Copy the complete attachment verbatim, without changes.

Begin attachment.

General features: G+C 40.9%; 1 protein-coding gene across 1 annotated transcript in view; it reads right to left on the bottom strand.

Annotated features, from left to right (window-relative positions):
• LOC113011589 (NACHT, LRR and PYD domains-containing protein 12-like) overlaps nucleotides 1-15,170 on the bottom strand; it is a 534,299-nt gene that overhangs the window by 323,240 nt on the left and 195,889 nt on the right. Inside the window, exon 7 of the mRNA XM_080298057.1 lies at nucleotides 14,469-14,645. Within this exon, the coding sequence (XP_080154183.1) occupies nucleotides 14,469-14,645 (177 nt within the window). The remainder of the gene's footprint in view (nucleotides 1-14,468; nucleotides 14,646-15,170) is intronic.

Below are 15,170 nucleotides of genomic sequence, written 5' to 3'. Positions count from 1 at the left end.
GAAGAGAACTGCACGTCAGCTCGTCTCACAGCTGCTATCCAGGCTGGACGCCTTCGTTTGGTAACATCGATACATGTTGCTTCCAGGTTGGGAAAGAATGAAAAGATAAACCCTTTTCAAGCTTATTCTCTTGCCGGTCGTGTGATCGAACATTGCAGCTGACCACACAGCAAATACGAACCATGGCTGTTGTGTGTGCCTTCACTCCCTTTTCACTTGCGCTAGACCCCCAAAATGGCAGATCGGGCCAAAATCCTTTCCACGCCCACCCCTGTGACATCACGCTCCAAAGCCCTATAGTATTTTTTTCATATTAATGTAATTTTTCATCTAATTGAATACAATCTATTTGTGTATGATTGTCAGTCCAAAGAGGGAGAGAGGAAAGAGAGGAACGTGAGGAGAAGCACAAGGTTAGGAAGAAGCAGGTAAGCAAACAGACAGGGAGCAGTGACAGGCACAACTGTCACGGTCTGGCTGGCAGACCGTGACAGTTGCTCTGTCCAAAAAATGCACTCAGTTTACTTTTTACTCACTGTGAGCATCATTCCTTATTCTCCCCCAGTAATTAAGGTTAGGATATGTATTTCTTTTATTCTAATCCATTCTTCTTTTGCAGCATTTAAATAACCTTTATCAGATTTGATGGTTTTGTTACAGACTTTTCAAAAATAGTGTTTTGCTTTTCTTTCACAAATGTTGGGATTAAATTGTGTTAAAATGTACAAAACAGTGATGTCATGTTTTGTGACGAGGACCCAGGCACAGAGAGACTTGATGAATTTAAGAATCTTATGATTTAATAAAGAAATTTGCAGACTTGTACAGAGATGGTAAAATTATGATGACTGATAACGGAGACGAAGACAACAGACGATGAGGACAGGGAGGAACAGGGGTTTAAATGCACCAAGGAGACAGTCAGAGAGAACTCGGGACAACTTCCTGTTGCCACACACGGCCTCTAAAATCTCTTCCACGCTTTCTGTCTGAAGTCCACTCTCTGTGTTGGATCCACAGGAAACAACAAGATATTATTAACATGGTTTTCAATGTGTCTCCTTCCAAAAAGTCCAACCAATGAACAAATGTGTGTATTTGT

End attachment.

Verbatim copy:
General features: G+C 40.9%; 1 protein-coding gene across 1 annotated transcript in view; it reads right to left on the bottom strand.

Annotated features, from left to right (window-relative positions):
• LOC113011589 (NACHT, LRR and PYD domains-containing protein 12-like) overlaps nucleotides 1-15,170 on the bottom strand; it is a 534,299-nt gene that overhangs the window by 323,240 nt on the left and 195,889 nt on the right. Inside the window, exon 7 of the mRNA XM_080298057.1 lies at nucleotides 14,469-14,645. Within this exon, the coding sequence (XP_080154183.1) occupies nucleotides 14,469-14,645 (177 nt within the window). The remainder of the gene's footprint in view (nucleotides 1-14,468; nucleotides 14,646-15,170) is intronic.

Below are 15,170 nucleotides of genomic sequence, written 5' to 3'. Positions count from 1 at the left end.
GAAGAGAACTGCACGTCAGCTCGTCTCACAGCTGCTATCCAGGCTGGACGCCTTCGTTTGGTAACATCGATACATGTTGCTTCCAGGTTGGGAAAGAATGAAAAGATAAACCCTTTTCAAGCTTATTCTCTTGCCGGTCGTGTGATCGAACATTGCAGCTGACCACACAGCAAATACGAACCATGGCTGTTGTGTGTGCCTTCACTCCCTTTTCACTTGCGCTAGACCCCCAAAATGGCAGATCGGGCCAAAATCCTTTCCACGCCCACCCCTGTGACATCACGCTCCAAAGCCCTATAGTATTTTTTTCATATTAATGTAATTTTTCATCTAATTGAATACAATCTATTTGTGTATGATTGTCAGTCCAAAGAGGGAGAGAGGAAAGAGAGGAACGTGAGGAGAAGCACAAGGTTAGGAAGAAGCAGGTAAGCAAACAGACAGGGAGCAGTGACAGGCACAACTGTCACGGTCTGGCTGGCAGACCGTGACAGTTGCTCTGTCCAAAAAATGCACTCAGTTTACTTTTTACTCACTGTGAGCATCATTCCTTATTCTCCCCCAGTAATTAAGGTTAGGATATGTATTTCTTTTATTCTAATCCATTCTTCTTTTGCAGCATTTAAATAACCTTTATCAGATTTGATGGTTTTGTTACAGACTTTTCAAAAATAGTGTTTTGCTTTTCTTTCACAAATGTTGGGATTAAATTGTGTTAAAATGTACAAAACAGTGATGTCATGTTTTGTGACGAGGACCCAGGCACAGAGAGACTTGATGAATTTAAGAATCTTATGATTTAATAAAGAAATTTGCAGACTTGTACAGAGATGGTAAAATTATGATGACTGATAACGGAGACGAAGACAACAGACGATGAGGACAGGGAGGAACAGGGGTTTAAATGCACCAAGGAGACAGTCAGAGAGAACTCGGGACAACTTCCTGTTGCCACACACGGCCTCTAAAATCTCTTCCACGCTTTCTGTCTGAAGTCCACTCTCTGTGTTGGATCCACAGGAAACAACAAGATATTATTAACATGGTTTTCAATGTGTCTCCTTCCAAAAAGTCCAACCAATGAACAAATGTGTGTATTTGT